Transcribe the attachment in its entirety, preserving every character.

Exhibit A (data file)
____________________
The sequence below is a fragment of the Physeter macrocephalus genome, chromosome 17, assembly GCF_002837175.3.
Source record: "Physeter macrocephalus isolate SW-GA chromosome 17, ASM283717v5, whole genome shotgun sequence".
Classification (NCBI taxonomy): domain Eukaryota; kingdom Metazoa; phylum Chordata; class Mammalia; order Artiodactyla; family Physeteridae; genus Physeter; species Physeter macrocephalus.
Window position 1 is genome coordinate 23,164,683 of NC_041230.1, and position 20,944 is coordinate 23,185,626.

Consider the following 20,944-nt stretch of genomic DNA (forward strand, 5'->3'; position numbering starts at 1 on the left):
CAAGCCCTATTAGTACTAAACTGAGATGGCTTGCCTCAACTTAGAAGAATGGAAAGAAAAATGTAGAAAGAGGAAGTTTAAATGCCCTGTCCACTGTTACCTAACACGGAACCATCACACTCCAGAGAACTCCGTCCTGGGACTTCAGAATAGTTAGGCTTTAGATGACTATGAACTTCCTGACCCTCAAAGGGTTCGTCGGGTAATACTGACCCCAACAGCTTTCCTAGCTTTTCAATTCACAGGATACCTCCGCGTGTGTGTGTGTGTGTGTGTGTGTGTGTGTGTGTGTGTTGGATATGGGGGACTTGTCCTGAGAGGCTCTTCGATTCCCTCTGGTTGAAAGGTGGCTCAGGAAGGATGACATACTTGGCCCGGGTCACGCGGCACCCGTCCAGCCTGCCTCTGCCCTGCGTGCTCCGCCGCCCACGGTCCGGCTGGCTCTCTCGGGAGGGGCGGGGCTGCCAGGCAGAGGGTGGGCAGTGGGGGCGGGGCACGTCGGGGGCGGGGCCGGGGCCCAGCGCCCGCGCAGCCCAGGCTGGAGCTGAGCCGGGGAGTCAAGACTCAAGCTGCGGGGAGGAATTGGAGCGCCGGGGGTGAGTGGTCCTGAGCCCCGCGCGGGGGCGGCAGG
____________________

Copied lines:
The sequence below is a fragment of the Physeter macrocephalus genome, chromosome 17, assembly GCF_002837175.3.
Source record: "Physeter macrocephalus isolate SW-GA chromosome 17, ASM283717v5, whole genome shotgun sequence".
Classification (NCBI taxonomy): domain Eukaryota; kingdom Metazoa; phylum Chordata; class Mammalia; order Artiodactyla; family Physeteridae; genus Physeter; species Physeter macrocephalus.
Window position 1 is genome coordinate 23,164,683 of NC_041230.1, and position 20,944 is coordinate 23,185,626.

Consider the following 20,944-nt stretch of genomic DNA (forward strand, 5'->3'; position numbering starts at 1 on the left):
CAAGCCCTATTAGTACTAAACTGAGATGGCTTGCCTCAACTTAGAAGAATGGAAAGAAAAATGTAGAAAGAGGAAGTTTAAATGCCCTGTCCACTGTTACCTAACACGGAACCATCACACTCCAGAGAACTCCGTCCTGGGACTTCAGAATAGTTAGGCTTTAGATGACTATGAACTTCCTGACCCTCAAAGGGTTCGTCGGGTAATACTGACCCCAACAGCTTTCCTAGCTTTTCAATTCACAGGATACCTCCGCGTGTGTGTGTGTGTGTGTGTGTGTGTGTGTGTGTGTGTTGGATATGGGGGACTTGTCCTGAGAGGCTCTTCGATTCCCTCTGGTTGAAAGGTGGCTCAGGAAGGATGACATACTTGGCCCGGGTCACGCGGCACCCGTCCAGCCTGCCTCTGCCCTGCGTGCTCCGCCGCCCACGGTCCGGCTGGCTCTCTCGGGAGGGGCGGGGCTGCCAGGCAGAGGGTGGGCAGTGGGGGCGGGGCACGTCGGGGGCGGGGCCGGGGCCCAGCGCCCGCGCAGCCCAGGCTGGAGCTGAGCCGGGGAGTCAAGACTCAAGCTGCGGGGAGGAATTGGAGCGCCGGGGGTGAGTGGTCCTGAGCCCCGCGCGGGGGCGGCAGG